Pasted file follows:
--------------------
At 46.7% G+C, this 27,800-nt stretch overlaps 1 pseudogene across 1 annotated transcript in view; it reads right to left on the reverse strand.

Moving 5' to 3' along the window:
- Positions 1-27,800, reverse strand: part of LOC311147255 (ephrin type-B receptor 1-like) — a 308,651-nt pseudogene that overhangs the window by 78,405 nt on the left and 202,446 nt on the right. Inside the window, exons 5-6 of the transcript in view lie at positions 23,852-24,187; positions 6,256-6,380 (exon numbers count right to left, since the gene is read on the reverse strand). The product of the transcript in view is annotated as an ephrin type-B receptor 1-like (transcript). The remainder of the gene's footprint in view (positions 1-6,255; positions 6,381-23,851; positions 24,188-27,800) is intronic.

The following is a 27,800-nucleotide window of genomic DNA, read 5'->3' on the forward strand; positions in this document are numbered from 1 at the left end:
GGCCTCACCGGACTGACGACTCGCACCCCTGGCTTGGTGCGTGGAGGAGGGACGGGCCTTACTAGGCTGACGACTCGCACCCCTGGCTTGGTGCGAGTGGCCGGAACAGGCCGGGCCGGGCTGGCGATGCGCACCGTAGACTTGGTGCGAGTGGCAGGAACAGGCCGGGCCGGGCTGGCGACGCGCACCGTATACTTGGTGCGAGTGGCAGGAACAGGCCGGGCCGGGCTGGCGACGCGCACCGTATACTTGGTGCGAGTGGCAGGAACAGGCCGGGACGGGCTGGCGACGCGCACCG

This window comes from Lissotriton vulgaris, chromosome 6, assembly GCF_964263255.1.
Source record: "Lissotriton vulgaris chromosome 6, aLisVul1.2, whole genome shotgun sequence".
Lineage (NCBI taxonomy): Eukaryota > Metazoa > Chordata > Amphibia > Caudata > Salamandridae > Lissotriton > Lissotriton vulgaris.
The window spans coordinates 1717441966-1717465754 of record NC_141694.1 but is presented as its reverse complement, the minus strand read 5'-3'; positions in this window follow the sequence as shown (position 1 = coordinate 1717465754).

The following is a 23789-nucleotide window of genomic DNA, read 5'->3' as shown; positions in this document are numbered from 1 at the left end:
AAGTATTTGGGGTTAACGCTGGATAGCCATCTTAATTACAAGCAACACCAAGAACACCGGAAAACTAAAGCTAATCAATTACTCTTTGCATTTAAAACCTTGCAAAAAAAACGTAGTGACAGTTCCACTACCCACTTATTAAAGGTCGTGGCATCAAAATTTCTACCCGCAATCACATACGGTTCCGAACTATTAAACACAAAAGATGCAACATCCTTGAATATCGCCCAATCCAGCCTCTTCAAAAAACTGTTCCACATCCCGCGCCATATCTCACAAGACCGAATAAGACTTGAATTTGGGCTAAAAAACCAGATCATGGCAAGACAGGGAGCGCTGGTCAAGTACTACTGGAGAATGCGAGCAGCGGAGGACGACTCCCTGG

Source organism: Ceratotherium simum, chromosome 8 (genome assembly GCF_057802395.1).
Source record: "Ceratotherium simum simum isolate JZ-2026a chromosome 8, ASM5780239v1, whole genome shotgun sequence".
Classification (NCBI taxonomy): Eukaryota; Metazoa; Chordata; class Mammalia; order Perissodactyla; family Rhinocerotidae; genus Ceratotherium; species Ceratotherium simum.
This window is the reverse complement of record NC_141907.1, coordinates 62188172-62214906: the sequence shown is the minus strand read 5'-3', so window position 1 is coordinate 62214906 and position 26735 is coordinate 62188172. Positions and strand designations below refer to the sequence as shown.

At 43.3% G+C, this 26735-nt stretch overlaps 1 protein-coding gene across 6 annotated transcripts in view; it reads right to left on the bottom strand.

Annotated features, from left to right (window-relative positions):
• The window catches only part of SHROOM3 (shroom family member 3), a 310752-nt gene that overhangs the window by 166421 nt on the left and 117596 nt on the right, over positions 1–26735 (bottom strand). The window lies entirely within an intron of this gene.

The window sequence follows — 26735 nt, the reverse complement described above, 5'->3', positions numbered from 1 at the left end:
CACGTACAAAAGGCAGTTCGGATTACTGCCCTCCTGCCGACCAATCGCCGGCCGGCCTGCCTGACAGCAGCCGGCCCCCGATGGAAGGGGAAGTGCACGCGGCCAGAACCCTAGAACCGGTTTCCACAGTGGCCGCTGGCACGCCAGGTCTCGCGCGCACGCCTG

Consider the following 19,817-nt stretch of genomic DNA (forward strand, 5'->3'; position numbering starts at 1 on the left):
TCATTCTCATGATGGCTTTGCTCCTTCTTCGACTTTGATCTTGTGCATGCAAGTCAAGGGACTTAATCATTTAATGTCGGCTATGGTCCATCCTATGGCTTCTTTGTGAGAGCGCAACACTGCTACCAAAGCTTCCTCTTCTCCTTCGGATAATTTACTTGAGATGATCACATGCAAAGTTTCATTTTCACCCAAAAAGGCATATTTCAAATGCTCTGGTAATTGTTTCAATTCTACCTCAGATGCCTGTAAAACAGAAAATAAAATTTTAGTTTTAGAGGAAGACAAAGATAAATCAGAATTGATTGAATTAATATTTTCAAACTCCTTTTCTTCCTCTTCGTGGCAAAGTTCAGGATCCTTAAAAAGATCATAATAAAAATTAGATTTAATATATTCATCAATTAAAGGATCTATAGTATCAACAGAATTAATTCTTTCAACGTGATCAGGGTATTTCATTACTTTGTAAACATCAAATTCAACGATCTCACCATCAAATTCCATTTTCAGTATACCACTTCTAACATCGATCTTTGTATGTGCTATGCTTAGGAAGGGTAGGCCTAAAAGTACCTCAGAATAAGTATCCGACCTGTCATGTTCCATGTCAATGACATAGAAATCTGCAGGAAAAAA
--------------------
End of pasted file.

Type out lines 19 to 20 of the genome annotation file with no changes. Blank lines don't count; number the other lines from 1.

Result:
The window sequence follows — 26735 nt, the reverse complement described above, 5'->3', positions numbered from 1 at the left end:
CACGTACAAAAGGCAGTTCGGATTACTGCCCTCCTGCCGACCAATCGCCGGCCGGCCTGCCTGACAGCAGCCGGCCCCCGATGGAAGGGGAAGTGCACGCGGCCAGAACCCTAGAACCGGTTTCCACAGTGGCCGCTGGCACGCCAGGTCTCGCGCGCACGCCTG